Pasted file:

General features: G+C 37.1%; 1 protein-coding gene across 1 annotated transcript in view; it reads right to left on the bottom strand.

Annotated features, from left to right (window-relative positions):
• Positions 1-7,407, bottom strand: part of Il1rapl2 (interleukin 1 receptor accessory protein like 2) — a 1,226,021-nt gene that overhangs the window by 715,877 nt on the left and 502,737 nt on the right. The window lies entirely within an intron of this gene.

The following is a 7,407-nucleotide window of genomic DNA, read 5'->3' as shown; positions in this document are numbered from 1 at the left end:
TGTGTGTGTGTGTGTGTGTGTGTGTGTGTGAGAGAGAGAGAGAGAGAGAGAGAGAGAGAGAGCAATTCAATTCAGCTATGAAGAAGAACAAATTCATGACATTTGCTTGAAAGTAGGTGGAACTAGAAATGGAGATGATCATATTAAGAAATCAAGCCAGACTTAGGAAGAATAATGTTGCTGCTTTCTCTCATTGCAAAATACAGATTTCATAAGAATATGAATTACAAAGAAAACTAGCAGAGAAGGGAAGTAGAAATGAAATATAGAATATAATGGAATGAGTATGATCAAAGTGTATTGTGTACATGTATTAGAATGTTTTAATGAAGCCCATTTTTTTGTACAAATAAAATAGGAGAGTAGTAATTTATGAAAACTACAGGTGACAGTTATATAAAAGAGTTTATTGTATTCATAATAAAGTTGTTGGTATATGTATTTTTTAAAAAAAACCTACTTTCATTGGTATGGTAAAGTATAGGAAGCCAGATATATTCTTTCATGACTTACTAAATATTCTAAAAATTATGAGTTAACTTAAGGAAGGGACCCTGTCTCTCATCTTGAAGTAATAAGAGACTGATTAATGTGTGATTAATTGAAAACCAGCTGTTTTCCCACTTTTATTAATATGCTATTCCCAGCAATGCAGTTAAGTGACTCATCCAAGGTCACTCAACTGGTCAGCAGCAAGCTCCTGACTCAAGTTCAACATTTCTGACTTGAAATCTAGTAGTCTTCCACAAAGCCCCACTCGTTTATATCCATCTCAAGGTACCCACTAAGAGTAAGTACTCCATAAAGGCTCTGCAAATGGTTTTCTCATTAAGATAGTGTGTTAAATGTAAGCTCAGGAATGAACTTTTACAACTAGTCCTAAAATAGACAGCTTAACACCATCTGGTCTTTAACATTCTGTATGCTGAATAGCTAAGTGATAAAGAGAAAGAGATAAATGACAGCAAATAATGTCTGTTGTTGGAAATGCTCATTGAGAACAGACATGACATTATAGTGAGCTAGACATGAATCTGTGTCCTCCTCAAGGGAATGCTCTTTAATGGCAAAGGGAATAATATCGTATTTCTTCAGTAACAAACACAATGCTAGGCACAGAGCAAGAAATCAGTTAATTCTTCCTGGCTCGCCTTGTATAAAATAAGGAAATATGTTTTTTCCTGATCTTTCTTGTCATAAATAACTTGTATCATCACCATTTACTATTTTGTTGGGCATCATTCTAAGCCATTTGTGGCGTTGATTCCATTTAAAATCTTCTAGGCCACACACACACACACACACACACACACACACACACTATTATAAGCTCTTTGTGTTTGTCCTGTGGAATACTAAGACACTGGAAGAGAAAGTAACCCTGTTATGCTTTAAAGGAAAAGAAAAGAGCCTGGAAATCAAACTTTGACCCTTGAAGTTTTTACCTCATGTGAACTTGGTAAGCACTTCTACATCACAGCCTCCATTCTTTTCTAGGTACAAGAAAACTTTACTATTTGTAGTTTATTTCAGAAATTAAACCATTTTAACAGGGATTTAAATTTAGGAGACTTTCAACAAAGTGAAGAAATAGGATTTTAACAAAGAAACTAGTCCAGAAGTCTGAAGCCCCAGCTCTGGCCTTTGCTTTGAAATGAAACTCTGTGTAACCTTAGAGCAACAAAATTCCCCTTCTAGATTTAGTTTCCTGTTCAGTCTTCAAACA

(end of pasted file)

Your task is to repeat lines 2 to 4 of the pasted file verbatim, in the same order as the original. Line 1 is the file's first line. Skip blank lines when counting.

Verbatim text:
Annotated features, from left to right (window-relative positions):
• Positions 1-7,407, bottom strand: part of Il1rapl2 (interleukin 1 receptor accessory protein like 2) — a 1,226,021-nt gene that overhangs the window by 715,877 nt on the left and 502,737 nt on the right. The window lies entirely within an intron of this gene.

The following is a 7,407-nucleotide window of genomic DNA, read 5'->3' as shown; positions in this document are numbered from 1 at the left end: